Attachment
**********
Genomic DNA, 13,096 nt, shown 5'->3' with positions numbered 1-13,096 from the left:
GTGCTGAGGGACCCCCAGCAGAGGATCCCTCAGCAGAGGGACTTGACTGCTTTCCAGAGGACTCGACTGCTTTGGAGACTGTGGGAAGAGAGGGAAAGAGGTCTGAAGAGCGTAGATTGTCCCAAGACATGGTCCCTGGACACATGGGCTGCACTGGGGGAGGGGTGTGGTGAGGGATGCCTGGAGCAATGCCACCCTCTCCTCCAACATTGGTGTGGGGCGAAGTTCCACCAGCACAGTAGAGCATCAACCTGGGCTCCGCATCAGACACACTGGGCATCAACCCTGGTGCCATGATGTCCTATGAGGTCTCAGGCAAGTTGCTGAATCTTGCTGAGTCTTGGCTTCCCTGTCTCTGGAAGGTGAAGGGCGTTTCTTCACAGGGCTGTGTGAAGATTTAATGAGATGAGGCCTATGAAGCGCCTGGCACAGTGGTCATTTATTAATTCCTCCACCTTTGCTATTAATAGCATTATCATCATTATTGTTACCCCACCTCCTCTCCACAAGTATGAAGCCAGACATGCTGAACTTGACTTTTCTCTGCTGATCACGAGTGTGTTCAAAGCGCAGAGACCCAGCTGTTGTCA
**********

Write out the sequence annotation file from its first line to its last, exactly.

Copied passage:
Genomic DNA, 13,096 nt, shown 5'->3' with positions numbered 1-13,096 from the left:
GTGCTGAGGGACCCCCAGCAGAGGATCCCTCAGCAGAGGGACTTGACTGCTTTCCAGAGGACTCGACTGCTTTGGAGACTGTGGGAAGAGAGGGAAAGAGGTCTGAAGAGCGTAGATTGTCCCAAGACATGGTCCCTGGACACATGGGCTGCACTGGGGGAGGGGTGTGGTGAGGGATGCCTGGAGCAATGCCACCCTCTCCTCCAACATTGGTGTGGGGCGAAGTTCCACCAGCACAGTAGAGCATCAACCTGGGCTCCGCATCAGACACACTGGGCATCAACCCTGGTGCCATGATGTCCTATGAGGTCTCAGGCAAGTTGCTGAATCTTGCTGAGTCTTGGCTTCCCTGTCTCTGGAAGGTGAAGGGCGTTTCTTCACAGGGCTGTGTGAAGATTTAATGAGATGAGGCCTATGAAGCGCCTGGCACAGTGGTCATTTATTAATTCCTCCACCTTTGCTATTAATAGCATTATCATCATTATTGTTACCCCACCTCCTCTCCACAAGTATGAAGCCAGACATGCTGAACTTGACTTTTCTCTGCTGATCACGAGTGTGTTCAAAGCGCAGAGACCCAGCTGTTGTCA